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Vikings-Panthers Notebook: Griffen's Relentlessness Helps Pass Rush

CHARLOTTE — Everson Griffen fought through an illness and then through the Panthers offensive line on Sunday.

Although he missed some reps in the Vikings convincing 22-10 victory, he didn't miss Cam Newton on multiple opportunities.

Griffen recorded 3.0 sacks for losses of a combined 37 yards and was credited with four of Minnesota's 12 quarterback hits tallied by press box statisticians.

"I was sick, but I fight for my team," Griffen said. "I love this game, I love the way we work, I love the way we play, I love the way we're disciplined, and we just go out there and work every single play. It's unbelievable. We're 3-0, and we got to keep it going.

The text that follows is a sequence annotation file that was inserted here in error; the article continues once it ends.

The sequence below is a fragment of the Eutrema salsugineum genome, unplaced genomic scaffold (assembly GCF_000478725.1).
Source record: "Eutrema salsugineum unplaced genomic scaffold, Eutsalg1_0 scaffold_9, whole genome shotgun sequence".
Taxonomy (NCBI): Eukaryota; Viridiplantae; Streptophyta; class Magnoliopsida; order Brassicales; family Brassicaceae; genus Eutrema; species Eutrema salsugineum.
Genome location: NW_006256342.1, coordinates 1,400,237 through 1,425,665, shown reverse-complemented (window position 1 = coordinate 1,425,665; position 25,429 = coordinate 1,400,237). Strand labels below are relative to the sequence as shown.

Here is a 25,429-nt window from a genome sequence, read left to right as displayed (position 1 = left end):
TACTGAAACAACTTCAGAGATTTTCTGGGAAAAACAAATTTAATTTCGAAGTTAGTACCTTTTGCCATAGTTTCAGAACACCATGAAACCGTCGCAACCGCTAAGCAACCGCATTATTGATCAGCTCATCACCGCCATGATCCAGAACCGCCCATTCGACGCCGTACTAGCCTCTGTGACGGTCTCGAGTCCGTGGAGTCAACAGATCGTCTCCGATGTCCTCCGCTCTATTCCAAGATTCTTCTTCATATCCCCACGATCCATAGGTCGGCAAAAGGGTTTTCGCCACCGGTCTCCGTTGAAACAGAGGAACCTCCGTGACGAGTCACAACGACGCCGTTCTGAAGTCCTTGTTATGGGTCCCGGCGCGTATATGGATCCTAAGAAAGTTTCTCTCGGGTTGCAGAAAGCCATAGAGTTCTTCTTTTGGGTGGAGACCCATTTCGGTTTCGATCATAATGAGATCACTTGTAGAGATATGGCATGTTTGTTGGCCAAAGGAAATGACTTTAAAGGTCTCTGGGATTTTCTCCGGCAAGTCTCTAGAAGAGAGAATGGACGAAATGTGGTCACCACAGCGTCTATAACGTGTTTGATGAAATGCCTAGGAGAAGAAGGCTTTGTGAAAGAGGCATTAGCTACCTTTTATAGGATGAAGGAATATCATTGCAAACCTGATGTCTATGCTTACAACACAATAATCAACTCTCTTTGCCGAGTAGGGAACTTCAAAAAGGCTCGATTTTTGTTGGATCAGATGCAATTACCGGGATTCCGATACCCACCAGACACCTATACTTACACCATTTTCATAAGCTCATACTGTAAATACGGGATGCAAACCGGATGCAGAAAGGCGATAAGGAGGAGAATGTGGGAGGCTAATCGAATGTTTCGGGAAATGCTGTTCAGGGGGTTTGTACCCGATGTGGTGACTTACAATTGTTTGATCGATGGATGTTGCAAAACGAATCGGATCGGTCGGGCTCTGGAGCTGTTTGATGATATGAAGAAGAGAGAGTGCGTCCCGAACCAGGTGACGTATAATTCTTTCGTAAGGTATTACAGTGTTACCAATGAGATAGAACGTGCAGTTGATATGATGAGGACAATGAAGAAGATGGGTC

"They're team sacks. Without the team, you don't get sacks," Griffen added. "We've got Linval [Joseph], he got a sack; [Danielle Hunter] got a safety; Harrison [Smith] got a sack. It's all around the board, man."

The Vikings sacked Newton a total of eight times, which tied the team's third-highest total in a road game. It was the most since 2003. Minnesota had nine on Dec. 20, 1970, in Atlanta and on Oct. 25, 1993, at Chicago.

Teammates and Vikings Head Coach Mike Zimmer were impressed by the resiliency of Griffen, who is in his third season as a starter and second in a row as a captain, and matched it with their own relentlessness.

"He continued to grind through it after he got some fluids and continued to push through," linebacker Chad Greenway said. "Three sacks on top of it in and NFL game. It's a credit to him and how he played. He cares about this football team and organization. You can tell it with how he plays."

Zimmer said trying to block Griffen is "an all-day affair."